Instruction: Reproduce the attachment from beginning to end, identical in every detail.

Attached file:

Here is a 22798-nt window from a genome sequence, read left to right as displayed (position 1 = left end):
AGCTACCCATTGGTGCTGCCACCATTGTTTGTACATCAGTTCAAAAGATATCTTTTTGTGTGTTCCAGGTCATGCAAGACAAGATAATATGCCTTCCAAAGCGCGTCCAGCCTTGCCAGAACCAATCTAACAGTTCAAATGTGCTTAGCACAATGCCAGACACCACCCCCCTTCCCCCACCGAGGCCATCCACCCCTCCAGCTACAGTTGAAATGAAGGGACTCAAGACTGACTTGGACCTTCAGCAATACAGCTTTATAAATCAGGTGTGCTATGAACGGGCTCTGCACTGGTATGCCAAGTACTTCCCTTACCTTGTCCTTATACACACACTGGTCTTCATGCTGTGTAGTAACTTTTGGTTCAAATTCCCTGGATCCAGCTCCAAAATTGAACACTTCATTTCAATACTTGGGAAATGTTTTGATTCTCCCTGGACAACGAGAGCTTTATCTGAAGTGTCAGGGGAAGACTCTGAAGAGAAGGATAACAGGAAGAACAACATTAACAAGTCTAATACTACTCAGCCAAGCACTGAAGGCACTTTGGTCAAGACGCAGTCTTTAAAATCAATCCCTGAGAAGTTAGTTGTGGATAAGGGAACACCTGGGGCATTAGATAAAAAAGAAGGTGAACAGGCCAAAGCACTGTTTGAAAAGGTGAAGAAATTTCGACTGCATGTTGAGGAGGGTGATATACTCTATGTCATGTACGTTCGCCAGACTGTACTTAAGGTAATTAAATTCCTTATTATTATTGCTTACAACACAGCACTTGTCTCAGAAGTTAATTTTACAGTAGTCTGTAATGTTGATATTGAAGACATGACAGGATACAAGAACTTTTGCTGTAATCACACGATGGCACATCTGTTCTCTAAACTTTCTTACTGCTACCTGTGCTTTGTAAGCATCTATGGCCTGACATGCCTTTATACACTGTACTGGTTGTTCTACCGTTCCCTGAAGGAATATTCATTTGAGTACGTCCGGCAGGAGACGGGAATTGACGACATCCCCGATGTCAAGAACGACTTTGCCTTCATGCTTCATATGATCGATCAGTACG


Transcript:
Here is a 22798-nt window from a genome sequence, read left to right as displayed (position 1 = left end):
AGCTACCCATTGGTGCTGCCACCATTGTTTGTACATCAGTTCAAAAGATATCTTTTTGTGTGTTCCAGGTCATGCAAGACAAGATAATATGCCTTCCAAAGCGCGTCCAGCCTTGCCAGAACCAATCTAACAGTTCAAATGTGCTTAGCACAATGCCAGACACCACCCCCCTTCCCCCACCGAGGCCATCCACCCCTCCAGCTACAGTTGAAATGAAGGGACTCAAGACTGACTTGGACCTTCAGCAATACAGCTTTATAAATCAGGTGTGCTATGAACGGGCTCTGCACTGGTATGCCAAGTACTTCCCTTACCTTGTCCTTATACACACACTGGTCTTCATGCTGTGTAGTAACTTTTGGTTCAAATTCCCTGGATCCAGCTCCAAAATTGAACACTTCATTTCAATACTTGGGAAATGTTTTGATTCTCCCTGGACAACGAGAGCTTTATCTGAAGTGTCAGGGGAAGACTCTGAAGAGAAGGATAACAGGAAGAACAACATTAACAAGTCTAATACTACTCAGCCAAGCACTGAAGGCACTTTGGTCAAGACGCAGTCTTTAAAATCAATCCCTGAGAAGTTAGTTGTGGATAAGGGAACACCTGGGGCATTAGATAAAAAAGAAGGTGAACAGGCCAAAGCACTGTTTGAAAAGGTGAAGAAATTTCGACTGCATGTTGAGGAGGGTGATATACTCTATGTCATGTACGTTCGCCAGACTGTACTTAAGGTAATTAAATTCCTTATTATTATTGCTTACAACACAGCACTTGTCTCAGAAGTTAATTTTACAGTAGTCTGTAATGTTGATATTGAAGACATGACAGGATACAAGAACTTTTGCTGTAATCACACGATGGCACATCTGTTCTCTAAACTTTCTTACTGCTACCTGTGCTTTGTAAGCATCTATGGCCTGACATGCCTTTATACACTGTACTGGTTGTTCTACCGTTCCCTGAAGGAATATTCATTTGAGTACGTCCGGCAGGAGACGGGAATTGACGACATCCCCGATGTCAAGAACGACTTTGCCTTCATGCTTCATATGATCGATCAGTACG